K E A R N E Y, Neb., Dec. 8, 2000 -- President Clinton arrived — finally — inNebraska today, greeted by a line of dignitaries standing onthe runway of the Kearney Municipal Airport.
Twenty-five state and local officials — including RepublicanGov. Mike Johanns and Democratic Sen.-elect Ben Nelson — shook thepresident’s hand as he stepped off Air Force One. About 20spectators were at the airport.
Sen. Bob Kerrey, who flew with the president to Nebraska,stepped off the plane immediately after Clinton. Also arriving withthe president were national security adviser Sandy Berger andformer Omaha congressman Peter Hoagland.
Students Wait in Cold
Nebraska was the last state for Clinton to visit since takingoffice in 1993.
The president and Kerrey talked with members of the greetingline and posed for photographs at the airport for about 20 minutesbefore the motorcade left for the University of Nebraska atKearney.
Clinton planned to deliver a speech recapping his foreign policyachievements before an anticipated crowd of about 6,000 at theuniversity.
Thousands of college students were lined up at 5 a.m. outsidethe university’s Health and Sports Center. Doors didn’t open untilafter 7:30 a.m.
“Our feet are kind of frozen. I can’t feel them, but that’sOK,” said Joleen Wilson, 22, of Grand Island, who stood with twofriends in the cold with a blanket draped around them.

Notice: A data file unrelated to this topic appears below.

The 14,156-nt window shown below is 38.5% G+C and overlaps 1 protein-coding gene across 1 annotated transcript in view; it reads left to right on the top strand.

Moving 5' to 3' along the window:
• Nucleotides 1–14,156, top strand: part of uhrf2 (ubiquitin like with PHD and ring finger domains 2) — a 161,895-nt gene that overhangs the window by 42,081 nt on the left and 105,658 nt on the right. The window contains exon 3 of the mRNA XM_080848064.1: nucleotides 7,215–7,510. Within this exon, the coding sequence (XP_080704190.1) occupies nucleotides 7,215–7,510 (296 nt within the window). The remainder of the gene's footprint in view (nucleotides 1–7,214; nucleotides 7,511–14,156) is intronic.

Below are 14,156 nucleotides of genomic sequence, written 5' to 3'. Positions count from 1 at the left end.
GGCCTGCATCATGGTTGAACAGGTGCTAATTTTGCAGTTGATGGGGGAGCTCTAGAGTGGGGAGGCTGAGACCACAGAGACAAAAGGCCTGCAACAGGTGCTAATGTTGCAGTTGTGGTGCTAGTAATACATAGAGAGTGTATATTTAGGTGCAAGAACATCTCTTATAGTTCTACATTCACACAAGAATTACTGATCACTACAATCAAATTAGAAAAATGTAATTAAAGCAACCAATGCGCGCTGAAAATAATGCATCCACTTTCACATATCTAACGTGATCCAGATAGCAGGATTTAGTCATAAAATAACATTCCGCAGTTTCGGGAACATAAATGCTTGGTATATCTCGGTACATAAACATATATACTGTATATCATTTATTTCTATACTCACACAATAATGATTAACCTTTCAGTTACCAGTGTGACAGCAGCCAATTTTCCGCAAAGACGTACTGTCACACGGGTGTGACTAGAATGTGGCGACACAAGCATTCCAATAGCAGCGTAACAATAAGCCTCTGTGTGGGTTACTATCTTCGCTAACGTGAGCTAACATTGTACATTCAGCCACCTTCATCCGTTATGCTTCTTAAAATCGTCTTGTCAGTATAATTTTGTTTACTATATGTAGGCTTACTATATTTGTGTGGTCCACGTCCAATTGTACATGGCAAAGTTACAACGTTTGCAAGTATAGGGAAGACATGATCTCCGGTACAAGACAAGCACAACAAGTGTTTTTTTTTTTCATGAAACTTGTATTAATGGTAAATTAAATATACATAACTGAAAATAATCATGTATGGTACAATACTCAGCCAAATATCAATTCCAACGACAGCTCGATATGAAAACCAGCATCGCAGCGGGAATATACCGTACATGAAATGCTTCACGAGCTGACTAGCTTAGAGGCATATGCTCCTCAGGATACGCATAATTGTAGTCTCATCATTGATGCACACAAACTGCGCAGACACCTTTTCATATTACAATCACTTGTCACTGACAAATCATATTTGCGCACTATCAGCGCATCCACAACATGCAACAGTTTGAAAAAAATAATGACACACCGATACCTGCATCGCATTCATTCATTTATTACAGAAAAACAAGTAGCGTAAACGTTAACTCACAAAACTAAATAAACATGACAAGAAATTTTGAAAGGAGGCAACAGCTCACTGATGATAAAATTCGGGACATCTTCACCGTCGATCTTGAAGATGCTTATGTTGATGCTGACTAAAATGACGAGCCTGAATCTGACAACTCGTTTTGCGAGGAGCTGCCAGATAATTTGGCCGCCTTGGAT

An estimated 3,000 students, nearly half the college’senrollment, requested tickets to Clinton’s speech.
Saving the Best for Last
Across the street, someone had put out a largered-white-and-blue sign covered with America flags and illuminatedby a flood light that said: “Thanks for saving the best for last — Nebraska.”
Clinton’s visit will mark the first time that a sittingpresident has stopped in Nebraska since George Bush made a briefappearance at a Republican Party campaign rally in Omaha in 1990.
After his speech, Clinton was to tour the Great Platte RiverRoad Archway Monument, which spans Interstate 80 near Kearney as atribute to the historic trails that converged in the area. TheSecret Service did not plan to close Interstate 80, yet theNebraska State Patrol was pulling over any vehicles that sloweddown to view the structure.
From Kearney, Clinton was flying to Offutt Air Force Base nearBellevue for a public appearance before attending a Democraticfund-raiser at the home of Omaha millionaire Vinod Gupta, founderof the business information company InfoUSA.
While at Offutt, Clinton was expected to speak about the factthat Nebraska is the last state that he has visited. The WhiteHouse has insisted that nothing should be made of that fact.
Kerrey vs. Clinton
Political wags have opined that it was due to aless-than-cordial relationship with Kerrey, the only Democrat inNebraska’s congressional contingent.
When Kerrey battled Clinton for the Democratic presidentialnomination in 1992, the Nebraska senator predicted that Republicanswould crush the Arkansas governor “like a soft peanut” in thegeneral election.
Kerrey was later quoted by Esquire magazine as saying,“Clinton’s an unusually good liar. Unusually good. Do you realizethat?”
On the other hand, there is little political hay to be made inthis sparsely populated but heavily Republican state.
The last Democrat to carry the state in a presidential electionwas Lyndon Johnson in 1964. Before that, it was Franklin Rooseveltin 1936.